• sound and movement- you can talk, not to do scenes but to match the movements
  • don’t forget your object work
  • strong characters can make games more apparent
  • even if scenes are funny, doesn’t mean you have a game. this makes it harder to play second beats.
  • when in doubt, confess something (easy way out if scene isn’t going anywhere)
  • dont be afraid of simple games

Class #8 – Running Full Harolds

  • Personal Notes: bigger characters, yes and everything
  • play the specifics of the game, don’t be coy
  • if the game is a weird character do everything you can to call that out about him
  • support that shit (the game, the people)
  • the third part of the harold can be anything that you think would be that comes from anywhere in the show
  • for second beats if you have an idea, come out with it right away so you don’t steamroll your partners ideas if he doesn’t pick up on it. or move on from there.
  • straight man play it incredulogy
  • be willing to jump in or be involved as the backline player.
  • you can also play other peoples games in the last set
  • don’t be scared to edit early
  • sound and movement opening – you can bring things back within the opening
  • personal: be ready to stay away from your stock characters
  • second beats can have people come in, tagouts, etc because 3rd beat will be connections
  • don’t forget to heighten AND explore
  • Duck duck goose: scenes are like duck duck goose. the goose is the game of the scene, but you still want to go and ground the scene back with the ducks, it keeps the audience surprised. traditional third beats can be goose goose goose.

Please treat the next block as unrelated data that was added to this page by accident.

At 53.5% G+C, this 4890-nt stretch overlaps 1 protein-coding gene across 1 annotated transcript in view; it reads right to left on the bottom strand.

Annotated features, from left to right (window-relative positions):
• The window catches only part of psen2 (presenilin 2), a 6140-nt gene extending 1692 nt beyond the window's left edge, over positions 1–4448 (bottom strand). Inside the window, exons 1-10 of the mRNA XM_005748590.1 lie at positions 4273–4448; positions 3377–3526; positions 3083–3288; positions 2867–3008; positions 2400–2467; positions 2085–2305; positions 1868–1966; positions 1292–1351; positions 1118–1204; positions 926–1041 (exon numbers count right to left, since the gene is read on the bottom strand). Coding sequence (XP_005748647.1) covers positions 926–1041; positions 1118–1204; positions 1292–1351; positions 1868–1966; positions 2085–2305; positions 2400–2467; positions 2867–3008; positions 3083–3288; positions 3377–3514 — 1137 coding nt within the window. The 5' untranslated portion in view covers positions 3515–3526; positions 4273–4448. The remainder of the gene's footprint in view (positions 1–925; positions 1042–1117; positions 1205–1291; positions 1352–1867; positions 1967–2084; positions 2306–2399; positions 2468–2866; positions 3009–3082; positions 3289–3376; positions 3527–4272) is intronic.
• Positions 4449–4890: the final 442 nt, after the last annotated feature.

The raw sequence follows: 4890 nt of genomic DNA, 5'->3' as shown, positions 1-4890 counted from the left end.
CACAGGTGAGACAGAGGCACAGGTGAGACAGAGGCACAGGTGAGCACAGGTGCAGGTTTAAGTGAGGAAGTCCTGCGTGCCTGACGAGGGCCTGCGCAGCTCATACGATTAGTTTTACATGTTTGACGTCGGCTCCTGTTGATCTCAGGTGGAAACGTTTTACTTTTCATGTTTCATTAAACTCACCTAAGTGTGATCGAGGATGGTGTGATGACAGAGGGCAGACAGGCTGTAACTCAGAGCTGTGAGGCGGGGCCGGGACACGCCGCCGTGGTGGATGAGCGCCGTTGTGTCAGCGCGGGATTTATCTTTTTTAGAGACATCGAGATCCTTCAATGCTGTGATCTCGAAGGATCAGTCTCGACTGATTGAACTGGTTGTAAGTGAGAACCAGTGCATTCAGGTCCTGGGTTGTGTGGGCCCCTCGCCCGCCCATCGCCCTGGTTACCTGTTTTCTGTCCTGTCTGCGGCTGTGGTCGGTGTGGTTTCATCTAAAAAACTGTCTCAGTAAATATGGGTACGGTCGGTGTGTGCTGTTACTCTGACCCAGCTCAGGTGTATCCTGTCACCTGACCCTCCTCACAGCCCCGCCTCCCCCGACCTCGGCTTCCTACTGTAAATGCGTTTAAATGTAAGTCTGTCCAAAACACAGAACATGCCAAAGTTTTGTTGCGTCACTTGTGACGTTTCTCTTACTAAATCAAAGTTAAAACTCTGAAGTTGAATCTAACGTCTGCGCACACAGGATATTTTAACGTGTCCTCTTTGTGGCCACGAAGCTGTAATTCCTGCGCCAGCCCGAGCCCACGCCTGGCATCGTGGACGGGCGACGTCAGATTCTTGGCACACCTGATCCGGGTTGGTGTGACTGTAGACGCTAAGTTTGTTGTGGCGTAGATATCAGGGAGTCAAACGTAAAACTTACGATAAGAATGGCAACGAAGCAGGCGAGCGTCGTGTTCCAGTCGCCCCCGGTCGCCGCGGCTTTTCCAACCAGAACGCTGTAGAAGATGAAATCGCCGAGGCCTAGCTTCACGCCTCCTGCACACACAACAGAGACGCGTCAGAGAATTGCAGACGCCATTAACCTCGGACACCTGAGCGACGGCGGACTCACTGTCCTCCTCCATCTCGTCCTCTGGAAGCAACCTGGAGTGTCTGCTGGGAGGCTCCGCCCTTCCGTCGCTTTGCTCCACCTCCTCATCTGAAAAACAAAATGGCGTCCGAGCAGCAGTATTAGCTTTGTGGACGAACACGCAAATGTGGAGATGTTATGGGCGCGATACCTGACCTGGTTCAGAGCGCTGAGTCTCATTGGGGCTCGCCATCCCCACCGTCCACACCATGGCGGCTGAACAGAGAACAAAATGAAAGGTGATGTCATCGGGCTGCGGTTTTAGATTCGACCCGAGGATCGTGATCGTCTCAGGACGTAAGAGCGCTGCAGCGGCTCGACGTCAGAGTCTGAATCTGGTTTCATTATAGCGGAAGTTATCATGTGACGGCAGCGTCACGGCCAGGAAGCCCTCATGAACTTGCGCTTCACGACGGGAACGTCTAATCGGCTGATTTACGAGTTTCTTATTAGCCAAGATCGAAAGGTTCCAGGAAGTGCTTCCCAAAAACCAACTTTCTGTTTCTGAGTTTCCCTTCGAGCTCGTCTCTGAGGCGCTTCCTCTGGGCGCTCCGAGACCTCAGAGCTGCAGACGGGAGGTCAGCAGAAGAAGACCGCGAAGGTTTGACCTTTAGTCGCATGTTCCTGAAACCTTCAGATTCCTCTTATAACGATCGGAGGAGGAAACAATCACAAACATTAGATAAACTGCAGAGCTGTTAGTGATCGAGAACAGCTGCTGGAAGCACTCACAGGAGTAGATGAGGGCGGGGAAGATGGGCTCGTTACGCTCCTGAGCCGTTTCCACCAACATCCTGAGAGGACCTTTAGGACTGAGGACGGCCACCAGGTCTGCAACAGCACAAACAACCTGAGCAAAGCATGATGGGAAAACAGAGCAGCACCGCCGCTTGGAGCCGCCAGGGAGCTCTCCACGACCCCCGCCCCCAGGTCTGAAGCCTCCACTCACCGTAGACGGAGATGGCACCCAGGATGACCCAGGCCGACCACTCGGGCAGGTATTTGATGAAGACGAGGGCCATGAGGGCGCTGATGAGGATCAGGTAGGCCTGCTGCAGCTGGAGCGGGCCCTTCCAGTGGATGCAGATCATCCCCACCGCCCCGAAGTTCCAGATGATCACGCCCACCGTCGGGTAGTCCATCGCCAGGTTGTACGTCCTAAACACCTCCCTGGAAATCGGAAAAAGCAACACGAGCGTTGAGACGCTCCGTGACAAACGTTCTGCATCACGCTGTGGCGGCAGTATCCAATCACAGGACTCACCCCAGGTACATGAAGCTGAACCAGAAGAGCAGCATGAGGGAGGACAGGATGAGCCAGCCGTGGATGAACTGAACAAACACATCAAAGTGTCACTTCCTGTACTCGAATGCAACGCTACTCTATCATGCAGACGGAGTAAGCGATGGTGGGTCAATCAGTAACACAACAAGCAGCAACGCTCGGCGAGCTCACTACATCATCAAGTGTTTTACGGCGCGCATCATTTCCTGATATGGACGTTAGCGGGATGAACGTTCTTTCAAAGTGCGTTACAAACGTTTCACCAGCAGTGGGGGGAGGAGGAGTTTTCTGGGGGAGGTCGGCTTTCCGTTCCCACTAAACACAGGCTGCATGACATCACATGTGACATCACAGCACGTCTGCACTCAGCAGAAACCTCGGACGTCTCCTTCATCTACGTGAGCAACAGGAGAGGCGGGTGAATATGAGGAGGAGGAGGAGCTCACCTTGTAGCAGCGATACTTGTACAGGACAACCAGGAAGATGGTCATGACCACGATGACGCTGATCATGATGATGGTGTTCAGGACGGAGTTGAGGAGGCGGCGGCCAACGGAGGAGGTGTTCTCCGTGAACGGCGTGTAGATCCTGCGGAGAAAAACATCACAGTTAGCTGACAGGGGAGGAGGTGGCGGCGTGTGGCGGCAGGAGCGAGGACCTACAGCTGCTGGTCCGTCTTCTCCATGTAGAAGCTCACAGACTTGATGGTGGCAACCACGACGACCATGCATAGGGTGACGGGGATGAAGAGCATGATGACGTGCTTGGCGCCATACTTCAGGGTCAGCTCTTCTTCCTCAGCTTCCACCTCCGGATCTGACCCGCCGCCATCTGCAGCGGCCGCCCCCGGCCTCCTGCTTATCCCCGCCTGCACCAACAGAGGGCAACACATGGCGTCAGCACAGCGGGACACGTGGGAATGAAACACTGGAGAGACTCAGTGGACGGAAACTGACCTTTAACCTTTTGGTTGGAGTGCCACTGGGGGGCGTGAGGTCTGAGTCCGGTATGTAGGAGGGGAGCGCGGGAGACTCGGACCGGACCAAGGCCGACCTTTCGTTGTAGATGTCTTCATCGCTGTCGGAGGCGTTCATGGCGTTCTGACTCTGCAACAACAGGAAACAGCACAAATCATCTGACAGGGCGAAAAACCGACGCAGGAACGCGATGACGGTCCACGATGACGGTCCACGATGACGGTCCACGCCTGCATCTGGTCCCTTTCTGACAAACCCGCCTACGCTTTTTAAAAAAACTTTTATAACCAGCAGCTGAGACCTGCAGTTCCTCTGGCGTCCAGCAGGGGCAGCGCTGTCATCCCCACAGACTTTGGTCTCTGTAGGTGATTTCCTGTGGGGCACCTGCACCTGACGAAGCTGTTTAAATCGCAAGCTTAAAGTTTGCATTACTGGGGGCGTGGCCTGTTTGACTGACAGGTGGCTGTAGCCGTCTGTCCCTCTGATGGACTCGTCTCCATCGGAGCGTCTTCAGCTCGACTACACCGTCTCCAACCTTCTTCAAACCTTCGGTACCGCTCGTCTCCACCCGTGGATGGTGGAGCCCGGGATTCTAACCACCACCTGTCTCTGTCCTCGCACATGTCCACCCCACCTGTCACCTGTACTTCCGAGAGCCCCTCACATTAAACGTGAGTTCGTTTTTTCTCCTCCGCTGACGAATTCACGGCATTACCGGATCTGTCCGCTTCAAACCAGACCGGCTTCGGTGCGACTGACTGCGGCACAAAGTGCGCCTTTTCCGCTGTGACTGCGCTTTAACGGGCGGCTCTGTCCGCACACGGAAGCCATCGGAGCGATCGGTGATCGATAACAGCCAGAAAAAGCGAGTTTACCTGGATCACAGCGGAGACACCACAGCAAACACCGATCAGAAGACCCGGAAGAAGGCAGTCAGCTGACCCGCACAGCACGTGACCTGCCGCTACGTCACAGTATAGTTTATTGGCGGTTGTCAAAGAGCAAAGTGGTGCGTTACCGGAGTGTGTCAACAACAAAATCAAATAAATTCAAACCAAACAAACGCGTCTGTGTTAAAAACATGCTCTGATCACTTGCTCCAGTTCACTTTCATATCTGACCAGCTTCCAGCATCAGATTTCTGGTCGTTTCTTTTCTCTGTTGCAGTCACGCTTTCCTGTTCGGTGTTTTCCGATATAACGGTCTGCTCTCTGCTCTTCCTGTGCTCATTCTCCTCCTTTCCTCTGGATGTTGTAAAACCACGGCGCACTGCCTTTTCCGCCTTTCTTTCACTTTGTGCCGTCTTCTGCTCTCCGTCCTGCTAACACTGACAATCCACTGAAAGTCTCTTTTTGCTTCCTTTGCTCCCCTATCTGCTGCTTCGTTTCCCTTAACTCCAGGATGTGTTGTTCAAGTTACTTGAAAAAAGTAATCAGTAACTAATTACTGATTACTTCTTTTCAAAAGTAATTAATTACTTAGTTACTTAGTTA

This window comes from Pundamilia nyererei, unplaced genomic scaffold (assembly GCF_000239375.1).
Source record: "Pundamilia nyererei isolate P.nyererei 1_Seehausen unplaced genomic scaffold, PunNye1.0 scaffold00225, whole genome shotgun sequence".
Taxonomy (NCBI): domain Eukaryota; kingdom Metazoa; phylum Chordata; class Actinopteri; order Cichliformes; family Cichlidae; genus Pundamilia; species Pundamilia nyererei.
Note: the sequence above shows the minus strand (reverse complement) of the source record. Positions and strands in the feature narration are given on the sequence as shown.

• keep the character even as a narrator, make it very clear who you are
  • “lets see it happen” if you’re talking about an action, we’d rather see the action happen
  • “connection island” – when all the characters come out and connect in one scene. it can work out if its in a game sense, not to just arbitrarily connect

Improv 301 Class Show

  • its hard to play in the middle, pick a side/make a choice if you’re between 2 things
  • remember when you have a weird character, we want to hear their philosophy, why are they that way?
  • have to be careful with starting with such a strong or big premise (smores with house on fire).
  • make it active by putting it into action
  • its not enough to have a premise of a scene, you have to have a game

Instructors: Neil Casey / Kevin Hines
Date Taken: October 2008

The concept of “game” taught at UCB immediately appealed to my math-mind and helped me find ways to explore funny.  I took 201 as an intensive (8 3-hour days over 2 weeks) hoping to get through it faster, and while it was a fun experience, it was a lot to absorb in a short period of time.

Find out more about UCB’s training program here.

Class #1 – 101 Review & First Unusual Thing

Instructor: Neil Casey

  • Yes And until you find the interesting thing, then move to “If this is true, what else is true.”
  • We play human beings doing real human things.
  • You don’t have to do as much as you think, “save yourself the work”
  • Play it real.  You don’t have to dog pile it on
  • Play it real, your character is as smart as you are
  • For this class, you don’t need to introduce conflict
  • Make it in the present
  • Look for the unusual not the crazy
  • If you start out normal, you’ll discover the unusual thing, you won’t have to invent it.
  • It’s not a denial to react honestly
  • Your “premise” of the scene doesn’t have to be funny, in fact it doesn’t even matter.